Crossing a clock domain with a parallel register output has at least the inherent possibility of an invalid state where doing it with a serial bus really does not. This is because it is possible for your metastability filter to register different levels on different bits if several bits change state within the setup or hold window. Also, taking the serial stream into the core clock domain lets you do things like implement glitch filters easily, which can be worth having.

• This is also good advice. My answer addresses a more direct fix to the existing code. – Dave Tweed Sep 18 '18 at 21:34
• Thanks for this. My internal clock is only 64MHz, and I don't particularly want to increase it. I would guess I want it to be at least 8 or 10 times higher than SPI rate? Indeed, the shifter output will have some invalid values if read at the wrong moment - but there is a signal there to stop that happening. I could also add one more register to prevent that. But "it is possible for your metastability filter to register different levels on different bits if several bits change state within the setup or hold window" - this I don't quite understand. Could you explain please? many thanks. – danmcb Sep 19 '18 at 3:43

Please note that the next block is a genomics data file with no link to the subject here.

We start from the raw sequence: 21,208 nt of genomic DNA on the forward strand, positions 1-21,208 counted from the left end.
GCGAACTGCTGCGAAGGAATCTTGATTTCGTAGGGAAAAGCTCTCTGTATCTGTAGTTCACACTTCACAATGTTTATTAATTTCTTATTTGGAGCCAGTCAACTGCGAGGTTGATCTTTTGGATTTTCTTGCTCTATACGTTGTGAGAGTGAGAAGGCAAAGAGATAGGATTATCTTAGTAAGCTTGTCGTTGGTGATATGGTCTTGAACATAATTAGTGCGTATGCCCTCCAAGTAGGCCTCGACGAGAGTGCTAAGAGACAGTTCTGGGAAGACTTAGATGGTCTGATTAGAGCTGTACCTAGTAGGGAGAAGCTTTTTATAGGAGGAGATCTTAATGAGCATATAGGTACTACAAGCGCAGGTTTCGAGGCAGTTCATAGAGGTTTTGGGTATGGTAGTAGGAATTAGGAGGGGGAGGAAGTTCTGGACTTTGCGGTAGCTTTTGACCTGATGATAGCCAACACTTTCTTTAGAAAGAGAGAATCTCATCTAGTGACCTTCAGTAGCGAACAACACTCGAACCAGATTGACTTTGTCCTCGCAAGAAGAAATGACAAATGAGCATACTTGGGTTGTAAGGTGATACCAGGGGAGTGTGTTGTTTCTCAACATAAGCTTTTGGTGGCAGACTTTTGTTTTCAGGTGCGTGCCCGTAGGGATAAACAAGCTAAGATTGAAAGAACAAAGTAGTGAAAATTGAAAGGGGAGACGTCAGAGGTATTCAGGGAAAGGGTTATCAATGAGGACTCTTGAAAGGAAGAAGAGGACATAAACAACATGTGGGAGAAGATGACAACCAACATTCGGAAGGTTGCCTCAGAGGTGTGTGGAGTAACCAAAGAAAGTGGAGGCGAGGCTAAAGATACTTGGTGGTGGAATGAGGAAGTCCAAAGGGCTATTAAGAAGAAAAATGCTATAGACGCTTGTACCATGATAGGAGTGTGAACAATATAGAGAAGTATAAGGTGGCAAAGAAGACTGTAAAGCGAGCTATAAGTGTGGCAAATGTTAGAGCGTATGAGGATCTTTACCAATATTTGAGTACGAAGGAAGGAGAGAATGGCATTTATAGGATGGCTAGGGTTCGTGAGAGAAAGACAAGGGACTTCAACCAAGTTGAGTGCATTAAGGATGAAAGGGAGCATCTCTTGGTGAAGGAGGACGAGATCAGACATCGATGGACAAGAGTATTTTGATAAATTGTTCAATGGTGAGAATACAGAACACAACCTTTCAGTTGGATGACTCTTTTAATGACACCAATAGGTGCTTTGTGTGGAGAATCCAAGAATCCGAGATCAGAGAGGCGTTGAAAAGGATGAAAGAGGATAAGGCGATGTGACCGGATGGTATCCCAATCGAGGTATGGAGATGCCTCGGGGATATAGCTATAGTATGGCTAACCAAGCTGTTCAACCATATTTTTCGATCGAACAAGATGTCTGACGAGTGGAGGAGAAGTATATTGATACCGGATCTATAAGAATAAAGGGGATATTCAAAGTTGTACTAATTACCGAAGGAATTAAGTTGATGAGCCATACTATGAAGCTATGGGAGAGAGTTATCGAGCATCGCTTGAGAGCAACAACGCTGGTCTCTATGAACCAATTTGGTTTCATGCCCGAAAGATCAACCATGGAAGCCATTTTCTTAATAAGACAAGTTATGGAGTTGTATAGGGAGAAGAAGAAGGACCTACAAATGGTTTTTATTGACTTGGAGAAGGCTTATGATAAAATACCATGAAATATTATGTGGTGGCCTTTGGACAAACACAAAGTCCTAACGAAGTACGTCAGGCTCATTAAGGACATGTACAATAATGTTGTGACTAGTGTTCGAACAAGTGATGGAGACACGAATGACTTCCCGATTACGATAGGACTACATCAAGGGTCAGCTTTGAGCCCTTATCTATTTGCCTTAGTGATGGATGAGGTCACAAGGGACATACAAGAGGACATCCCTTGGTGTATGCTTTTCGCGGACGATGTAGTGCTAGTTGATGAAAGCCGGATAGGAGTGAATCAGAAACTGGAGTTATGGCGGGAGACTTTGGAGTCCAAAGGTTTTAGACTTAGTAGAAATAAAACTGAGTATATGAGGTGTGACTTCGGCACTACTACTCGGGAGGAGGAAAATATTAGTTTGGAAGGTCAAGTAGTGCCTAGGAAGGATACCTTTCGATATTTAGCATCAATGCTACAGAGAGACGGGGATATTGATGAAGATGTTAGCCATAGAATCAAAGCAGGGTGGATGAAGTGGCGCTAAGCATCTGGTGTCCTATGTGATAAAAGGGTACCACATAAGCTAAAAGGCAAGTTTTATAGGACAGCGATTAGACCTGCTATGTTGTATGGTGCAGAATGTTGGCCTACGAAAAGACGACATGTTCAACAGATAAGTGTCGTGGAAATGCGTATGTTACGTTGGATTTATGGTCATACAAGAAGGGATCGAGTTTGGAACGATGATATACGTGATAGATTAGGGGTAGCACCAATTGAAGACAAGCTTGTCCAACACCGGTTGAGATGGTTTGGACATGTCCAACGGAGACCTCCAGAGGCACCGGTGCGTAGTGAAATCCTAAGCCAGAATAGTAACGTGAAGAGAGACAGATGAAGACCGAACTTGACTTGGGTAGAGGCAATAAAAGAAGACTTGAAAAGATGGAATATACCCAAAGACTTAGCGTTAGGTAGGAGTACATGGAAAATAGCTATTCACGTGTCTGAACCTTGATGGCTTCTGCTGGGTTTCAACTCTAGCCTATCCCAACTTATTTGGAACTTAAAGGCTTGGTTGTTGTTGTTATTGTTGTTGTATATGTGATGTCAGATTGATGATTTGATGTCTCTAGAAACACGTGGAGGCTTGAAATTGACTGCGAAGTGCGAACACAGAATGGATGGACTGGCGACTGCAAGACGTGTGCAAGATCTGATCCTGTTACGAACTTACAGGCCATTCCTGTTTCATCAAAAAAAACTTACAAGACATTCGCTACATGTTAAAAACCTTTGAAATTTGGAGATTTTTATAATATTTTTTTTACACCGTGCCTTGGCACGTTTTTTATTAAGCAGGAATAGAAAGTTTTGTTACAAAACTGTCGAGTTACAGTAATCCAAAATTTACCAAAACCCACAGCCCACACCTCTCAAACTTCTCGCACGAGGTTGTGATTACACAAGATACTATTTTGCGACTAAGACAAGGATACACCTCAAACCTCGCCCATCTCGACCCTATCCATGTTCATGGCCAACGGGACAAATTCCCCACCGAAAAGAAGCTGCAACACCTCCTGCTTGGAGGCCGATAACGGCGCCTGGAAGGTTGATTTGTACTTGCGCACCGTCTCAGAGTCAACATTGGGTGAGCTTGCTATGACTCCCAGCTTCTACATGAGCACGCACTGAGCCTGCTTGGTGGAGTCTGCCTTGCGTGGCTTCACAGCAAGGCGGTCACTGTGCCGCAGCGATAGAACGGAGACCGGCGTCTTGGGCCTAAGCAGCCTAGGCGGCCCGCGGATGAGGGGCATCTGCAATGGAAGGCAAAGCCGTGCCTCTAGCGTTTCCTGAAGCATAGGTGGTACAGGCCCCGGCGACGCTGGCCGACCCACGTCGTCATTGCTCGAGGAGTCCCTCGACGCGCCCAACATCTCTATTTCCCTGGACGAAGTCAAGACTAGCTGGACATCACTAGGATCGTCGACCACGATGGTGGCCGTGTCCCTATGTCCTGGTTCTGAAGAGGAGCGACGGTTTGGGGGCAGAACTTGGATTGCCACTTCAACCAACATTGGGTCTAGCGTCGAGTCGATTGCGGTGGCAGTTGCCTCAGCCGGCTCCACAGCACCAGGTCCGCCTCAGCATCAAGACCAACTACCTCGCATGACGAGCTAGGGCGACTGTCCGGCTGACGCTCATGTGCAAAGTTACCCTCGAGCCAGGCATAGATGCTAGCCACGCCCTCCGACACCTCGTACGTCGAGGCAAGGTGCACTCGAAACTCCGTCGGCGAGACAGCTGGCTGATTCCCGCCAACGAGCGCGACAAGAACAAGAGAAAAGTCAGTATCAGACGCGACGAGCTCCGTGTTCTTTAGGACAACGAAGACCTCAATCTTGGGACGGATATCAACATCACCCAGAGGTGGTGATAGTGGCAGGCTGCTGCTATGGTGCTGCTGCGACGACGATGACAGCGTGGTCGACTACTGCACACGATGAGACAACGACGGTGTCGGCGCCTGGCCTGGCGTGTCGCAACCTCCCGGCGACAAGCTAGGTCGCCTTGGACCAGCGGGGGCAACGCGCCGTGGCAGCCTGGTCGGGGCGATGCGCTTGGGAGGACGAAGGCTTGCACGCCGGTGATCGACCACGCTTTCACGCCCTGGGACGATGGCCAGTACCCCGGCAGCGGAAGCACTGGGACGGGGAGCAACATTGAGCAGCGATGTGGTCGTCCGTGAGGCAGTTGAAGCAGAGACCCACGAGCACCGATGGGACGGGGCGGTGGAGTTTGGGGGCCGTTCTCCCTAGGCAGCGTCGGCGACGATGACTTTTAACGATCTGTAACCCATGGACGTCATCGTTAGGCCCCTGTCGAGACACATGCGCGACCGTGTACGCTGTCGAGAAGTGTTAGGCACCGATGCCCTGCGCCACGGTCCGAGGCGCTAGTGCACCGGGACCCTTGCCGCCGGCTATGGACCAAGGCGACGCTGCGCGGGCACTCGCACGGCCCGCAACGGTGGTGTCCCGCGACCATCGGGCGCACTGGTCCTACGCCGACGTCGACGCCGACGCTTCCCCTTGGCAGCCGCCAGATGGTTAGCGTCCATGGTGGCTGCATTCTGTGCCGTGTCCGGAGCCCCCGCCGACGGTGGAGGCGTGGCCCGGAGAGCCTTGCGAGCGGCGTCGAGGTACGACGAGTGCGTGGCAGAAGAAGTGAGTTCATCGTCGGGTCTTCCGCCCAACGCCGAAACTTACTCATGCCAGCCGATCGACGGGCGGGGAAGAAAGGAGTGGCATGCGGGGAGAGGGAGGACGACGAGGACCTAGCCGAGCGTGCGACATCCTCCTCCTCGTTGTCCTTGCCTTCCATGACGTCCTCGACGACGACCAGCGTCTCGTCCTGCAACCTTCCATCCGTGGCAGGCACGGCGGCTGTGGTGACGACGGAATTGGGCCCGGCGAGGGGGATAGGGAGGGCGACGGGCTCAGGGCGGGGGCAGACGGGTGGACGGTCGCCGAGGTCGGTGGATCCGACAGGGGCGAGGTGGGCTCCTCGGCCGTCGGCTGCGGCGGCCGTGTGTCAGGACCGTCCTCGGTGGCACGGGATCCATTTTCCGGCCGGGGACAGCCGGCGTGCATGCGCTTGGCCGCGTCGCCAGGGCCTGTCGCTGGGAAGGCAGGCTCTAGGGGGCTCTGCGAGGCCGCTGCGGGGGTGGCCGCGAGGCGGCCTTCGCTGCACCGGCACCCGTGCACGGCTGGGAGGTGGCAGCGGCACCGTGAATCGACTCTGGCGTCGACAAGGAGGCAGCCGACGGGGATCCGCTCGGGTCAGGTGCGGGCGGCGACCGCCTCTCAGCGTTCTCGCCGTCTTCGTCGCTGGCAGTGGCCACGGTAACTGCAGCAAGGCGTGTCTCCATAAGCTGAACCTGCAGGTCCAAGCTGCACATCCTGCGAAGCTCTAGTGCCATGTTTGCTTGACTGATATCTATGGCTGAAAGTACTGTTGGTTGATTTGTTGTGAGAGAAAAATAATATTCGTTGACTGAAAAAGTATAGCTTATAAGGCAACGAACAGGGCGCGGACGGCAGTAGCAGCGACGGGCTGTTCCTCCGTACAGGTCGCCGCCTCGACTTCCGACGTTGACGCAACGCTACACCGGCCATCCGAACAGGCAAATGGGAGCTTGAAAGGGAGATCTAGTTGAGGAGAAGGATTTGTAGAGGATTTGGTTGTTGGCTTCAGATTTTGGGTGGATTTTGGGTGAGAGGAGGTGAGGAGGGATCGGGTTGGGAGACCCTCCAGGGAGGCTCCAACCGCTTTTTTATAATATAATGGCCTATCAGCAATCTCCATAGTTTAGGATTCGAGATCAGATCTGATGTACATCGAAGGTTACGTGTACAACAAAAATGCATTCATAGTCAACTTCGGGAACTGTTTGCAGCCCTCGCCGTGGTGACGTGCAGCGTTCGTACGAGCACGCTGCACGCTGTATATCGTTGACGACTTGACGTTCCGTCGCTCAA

• I could drop SPI speed to about 4MHz, and sample CLK/MOSI with fabric clock of 64MHz. The data rate is hardly affected, and the increase in simplicity is quite attractive. Thank you. – danmcb Sep 19 '18 at 4:47
• OK, I see the idea. In fact, like this I can avoid clocking with the SPI CLk completely - by using two of the signals in the registers to edge detect. Thanks! great idea. – danmcb Sep 19 '18 at 9:34
• @dmb Always remember you can only reliably synchronize a single bit across a clock boundary. This is the same reason gray code is used for pointers on asynchronous FIFOs. In your case, you synchronize a/the control bit with the receiving clock domain then use it as an enable to capture the other signals in the new domain. – CapnJJ Sep 19 '18 at 16:32

No, you've got entirely the wrong idea when it comes to transferring a mulit-bit bus across a clock domain boundary.

Here, the problem is not metastability, but rather sampling the bits on the bus at a time when they are known not to be changing, so that you always get a self-consistent value.

Therefore, it is correct to synchronize and delay the r_RPI_word_done signal before doing edge-detection on it, but it is NOT correct to put the data itself through multiple registers.

Your internal clock is several times faster than the SPI clock (right?), so by the time the o_fifo_write pulse occurs, you KNOW that the data bits are stable and can be sampled safely. You do not need the r_data_sync_1 and r_data_sync_2 registers, and you should directly

assign o_data = r_RPI_shift_in;


In fact, delaying the data is very much counterproductive, because it practically guarantees that you're sampling the data at a time when it is changing, resulting in capturing some bits from one word and some bits from the next word.

• OK, thank you. In fact, because each byte is separated by a long inactive time (transferring a byte takes about 0.5us, there is about 24us before the next one) but indeed there is no point to the registers for the data as you state. – danmcb Sep 19 '18 at 4:42